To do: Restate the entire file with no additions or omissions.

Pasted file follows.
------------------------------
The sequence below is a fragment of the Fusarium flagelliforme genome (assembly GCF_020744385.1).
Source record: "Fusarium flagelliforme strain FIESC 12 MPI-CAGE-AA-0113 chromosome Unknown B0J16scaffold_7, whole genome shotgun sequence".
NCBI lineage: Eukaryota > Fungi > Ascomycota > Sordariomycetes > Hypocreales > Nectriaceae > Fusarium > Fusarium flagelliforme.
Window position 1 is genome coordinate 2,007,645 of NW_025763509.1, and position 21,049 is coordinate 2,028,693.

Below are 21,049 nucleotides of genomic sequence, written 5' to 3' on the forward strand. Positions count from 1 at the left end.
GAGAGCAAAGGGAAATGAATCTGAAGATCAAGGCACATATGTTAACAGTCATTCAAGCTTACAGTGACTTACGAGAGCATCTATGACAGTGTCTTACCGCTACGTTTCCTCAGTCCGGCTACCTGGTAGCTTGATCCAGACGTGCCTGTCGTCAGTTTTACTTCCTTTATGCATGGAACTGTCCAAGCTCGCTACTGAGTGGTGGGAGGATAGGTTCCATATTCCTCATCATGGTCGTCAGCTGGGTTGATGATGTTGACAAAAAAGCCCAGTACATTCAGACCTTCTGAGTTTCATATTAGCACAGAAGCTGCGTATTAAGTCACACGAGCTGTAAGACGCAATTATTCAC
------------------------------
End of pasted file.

The sequence below is a fragment of the Fusarium flagelliforme genome (assembly GCF_020744385.1).
Source record: "Fusarium flagelliforme strain FIESC 12 MPI-CAGE-AA-0113 chromosome Unknown B0J16scaffold_7, whole genome shotgun sequence".
NCBI lineage: Eukaryota > Fungi > Ascomycota > Sordariomycetes > Hypocreales > Nectriaceae > Fusarium > Fusarium flagelliforme.
Window position 1 is genome coordinate 2,007,645 of NW_025763509.1, and position 21,049 is coordinate 2,028,693.

Below are 21,049 nucleotides of genomic sequence, written 5' to 3' on the forward strand. Positions count from 1 at the left end.
GAGAGCAAAGGGAAATGAATCTGAAGATCAAGGCACATATGTTAACAGTCATTCAAGCTTACAGTGACTTACGAGAGCATCTATGACAGTGTCTTACCGCTACGTTTCCTCAGTCCGGCTACCTGGTAGCTTGATCCAGACGTGCCTGTCGTCAGTTTTACTTCCTTTATGCATGGAACTGTCCAAGCTCGCTACTGAGTGGTGGGAGGATAGGTTCCATATTCCTCATCATGGTCGTCAGCTGGGTTGATGATGTTGACAAAAAAGCCCAGTACATTCAGACCTTCTGAGTTTCATATTAGCACAGAAGCTGCGTATTAAGTCACACGAGCTGTAAGACGCAATTATTCAC